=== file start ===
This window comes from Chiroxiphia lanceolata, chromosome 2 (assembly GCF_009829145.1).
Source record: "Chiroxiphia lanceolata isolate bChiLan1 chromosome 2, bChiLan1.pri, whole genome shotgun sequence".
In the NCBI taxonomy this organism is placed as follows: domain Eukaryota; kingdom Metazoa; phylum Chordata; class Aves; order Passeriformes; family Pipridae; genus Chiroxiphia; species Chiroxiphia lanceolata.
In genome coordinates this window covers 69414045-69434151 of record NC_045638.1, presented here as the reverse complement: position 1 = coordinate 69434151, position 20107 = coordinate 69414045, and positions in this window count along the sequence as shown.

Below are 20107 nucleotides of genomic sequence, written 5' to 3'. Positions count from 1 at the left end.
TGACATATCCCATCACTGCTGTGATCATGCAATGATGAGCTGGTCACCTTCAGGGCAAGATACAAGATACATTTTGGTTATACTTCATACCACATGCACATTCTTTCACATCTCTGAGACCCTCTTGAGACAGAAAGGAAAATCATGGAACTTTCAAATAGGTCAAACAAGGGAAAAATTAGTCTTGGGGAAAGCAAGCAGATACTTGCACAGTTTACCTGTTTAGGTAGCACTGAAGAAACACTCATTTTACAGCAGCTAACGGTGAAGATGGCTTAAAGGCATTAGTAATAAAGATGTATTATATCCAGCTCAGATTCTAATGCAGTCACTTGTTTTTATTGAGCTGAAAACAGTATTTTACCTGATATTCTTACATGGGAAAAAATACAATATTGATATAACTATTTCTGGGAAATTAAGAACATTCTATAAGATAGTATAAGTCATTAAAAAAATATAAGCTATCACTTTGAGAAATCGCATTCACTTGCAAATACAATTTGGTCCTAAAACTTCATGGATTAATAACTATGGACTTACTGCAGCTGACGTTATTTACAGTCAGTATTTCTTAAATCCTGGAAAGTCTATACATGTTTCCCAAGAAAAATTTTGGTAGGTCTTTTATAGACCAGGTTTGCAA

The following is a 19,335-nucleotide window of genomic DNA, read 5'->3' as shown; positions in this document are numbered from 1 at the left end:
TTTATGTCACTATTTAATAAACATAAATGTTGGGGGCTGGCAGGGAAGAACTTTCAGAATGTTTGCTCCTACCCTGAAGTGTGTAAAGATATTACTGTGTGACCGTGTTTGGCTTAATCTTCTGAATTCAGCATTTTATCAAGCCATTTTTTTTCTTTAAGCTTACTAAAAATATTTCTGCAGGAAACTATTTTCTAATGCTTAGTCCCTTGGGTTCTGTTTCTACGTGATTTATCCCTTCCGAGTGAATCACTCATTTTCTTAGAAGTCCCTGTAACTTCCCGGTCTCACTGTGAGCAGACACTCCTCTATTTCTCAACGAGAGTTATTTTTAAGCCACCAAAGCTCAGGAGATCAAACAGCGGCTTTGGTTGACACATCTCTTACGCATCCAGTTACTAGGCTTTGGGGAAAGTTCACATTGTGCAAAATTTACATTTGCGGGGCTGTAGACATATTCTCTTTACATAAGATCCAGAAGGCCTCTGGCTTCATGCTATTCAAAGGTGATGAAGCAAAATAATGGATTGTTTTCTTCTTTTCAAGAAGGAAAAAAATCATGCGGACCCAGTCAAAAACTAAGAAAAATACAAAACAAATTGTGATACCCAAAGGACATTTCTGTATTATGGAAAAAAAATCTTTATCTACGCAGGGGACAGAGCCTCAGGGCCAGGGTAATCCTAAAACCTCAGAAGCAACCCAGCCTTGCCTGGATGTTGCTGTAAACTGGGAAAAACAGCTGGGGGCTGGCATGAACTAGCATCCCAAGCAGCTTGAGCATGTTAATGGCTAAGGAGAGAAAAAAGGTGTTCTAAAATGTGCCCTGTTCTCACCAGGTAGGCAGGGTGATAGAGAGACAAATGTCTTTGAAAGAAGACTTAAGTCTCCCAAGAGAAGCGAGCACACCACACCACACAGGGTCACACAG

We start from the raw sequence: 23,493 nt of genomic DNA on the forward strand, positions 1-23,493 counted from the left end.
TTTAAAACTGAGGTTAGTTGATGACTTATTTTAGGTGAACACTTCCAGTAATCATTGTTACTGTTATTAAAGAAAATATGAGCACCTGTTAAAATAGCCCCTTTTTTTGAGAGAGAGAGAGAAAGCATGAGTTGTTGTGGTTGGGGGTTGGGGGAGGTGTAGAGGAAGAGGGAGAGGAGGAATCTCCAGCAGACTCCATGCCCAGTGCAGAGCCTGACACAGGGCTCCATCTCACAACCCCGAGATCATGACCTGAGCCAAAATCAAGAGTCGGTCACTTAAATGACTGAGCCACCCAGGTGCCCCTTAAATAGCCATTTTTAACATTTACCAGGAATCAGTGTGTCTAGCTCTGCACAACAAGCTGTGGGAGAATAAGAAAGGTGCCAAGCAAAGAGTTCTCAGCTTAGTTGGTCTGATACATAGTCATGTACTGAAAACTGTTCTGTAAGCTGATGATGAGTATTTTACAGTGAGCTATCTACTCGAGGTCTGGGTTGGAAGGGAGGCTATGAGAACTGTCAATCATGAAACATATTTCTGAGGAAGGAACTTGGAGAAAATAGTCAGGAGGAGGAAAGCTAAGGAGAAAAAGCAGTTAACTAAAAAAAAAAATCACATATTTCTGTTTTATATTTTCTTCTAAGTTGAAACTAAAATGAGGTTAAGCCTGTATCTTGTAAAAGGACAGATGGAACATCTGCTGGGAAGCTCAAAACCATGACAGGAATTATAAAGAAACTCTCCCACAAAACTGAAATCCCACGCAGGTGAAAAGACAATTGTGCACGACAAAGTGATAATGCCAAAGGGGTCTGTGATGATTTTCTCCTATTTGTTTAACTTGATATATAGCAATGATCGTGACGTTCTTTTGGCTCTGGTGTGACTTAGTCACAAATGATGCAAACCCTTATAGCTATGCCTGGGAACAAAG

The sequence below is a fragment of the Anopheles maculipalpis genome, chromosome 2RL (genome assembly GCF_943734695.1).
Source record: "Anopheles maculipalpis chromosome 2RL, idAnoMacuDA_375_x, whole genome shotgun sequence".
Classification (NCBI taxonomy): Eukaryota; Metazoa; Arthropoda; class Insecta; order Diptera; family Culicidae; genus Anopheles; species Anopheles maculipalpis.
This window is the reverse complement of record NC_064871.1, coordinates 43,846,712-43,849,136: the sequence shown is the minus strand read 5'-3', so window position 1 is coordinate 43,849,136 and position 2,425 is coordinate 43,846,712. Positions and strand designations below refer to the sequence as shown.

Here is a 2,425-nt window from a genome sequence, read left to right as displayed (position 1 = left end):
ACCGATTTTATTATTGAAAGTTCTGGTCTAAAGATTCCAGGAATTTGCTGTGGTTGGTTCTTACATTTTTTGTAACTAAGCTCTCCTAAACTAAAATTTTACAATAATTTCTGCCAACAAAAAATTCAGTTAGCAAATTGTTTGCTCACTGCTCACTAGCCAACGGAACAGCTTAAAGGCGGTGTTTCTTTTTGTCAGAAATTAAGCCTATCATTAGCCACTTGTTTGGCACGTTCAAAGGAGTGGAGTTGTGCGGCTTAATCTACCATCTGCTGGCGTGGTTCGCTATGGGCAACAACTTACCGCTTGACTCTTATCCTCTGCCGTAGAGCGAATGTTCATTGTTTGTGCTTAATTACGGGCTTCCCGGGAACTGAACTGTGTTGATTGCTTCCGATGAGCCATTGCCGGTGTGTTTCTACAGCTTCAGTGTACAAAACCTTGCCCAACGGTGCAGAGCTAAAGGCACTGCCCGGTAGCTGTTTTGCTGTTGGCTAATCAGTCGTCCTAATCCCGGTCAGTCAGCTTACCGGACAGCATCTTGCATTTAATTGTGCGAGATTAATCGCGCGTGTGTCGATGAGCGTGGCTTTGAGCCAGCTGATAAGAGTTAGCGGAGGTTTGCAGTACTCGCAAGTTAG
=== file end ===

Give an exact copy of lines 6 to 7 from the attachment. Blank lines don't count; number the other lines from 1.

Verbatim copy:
TGACATATCCCATCACTGCTGTGATCATGCAATGATGAGCTGGTCACCTTCAGGGCAAGATACAAGATACATTTTGGTTATACTTCATACCACATGCACATTCTTTCACATCTCTGAGACCCTCTTGAGACAGAAAGGAAAATCATGGAACTTTCAAATAGGTCAAACAAGGGAAAAATTAGTCTTGGGGAAAGCAAGCAGATACTTGCACAGTTTACCTGTTTAGGTAGCACTGAAGAAACACTCATTTTACAGCAGCTAACGGTGAAGATGGCTTAAAGGCATTAGTAATAAAGATGTATTATATCCAGCTCAGATTCTAATGCAGTCACTTGTTTTTATTGAGCTGAAAACAGTATTTTACCTGATATTCTTACATGGGAAAAAATACAATATTGATATAACTATTTCTGGGAAATTAAGAACATTCTATAAGATAGTATAAGTCATTAAAAAAATATAAGCTATCACTTTGAGAAATCGCATTCACTTGCAAATACAATTTGGTCCTAAAACTTCATGGATTAATAACTATGGACTTACTGCAGCTGACGTTATTTACAGTCAGTATTTCTTAAATCCTGGAAAGTCTATACATGTTTCCCAAGAAAAATTTTGGTAGGTCTTTTATAGACCAGGTTTGCAA

The following is a 19,335-nucleotide window of genomic DNA, read 5'->3' as shown; positions in this document are numbered from 1 at the left end: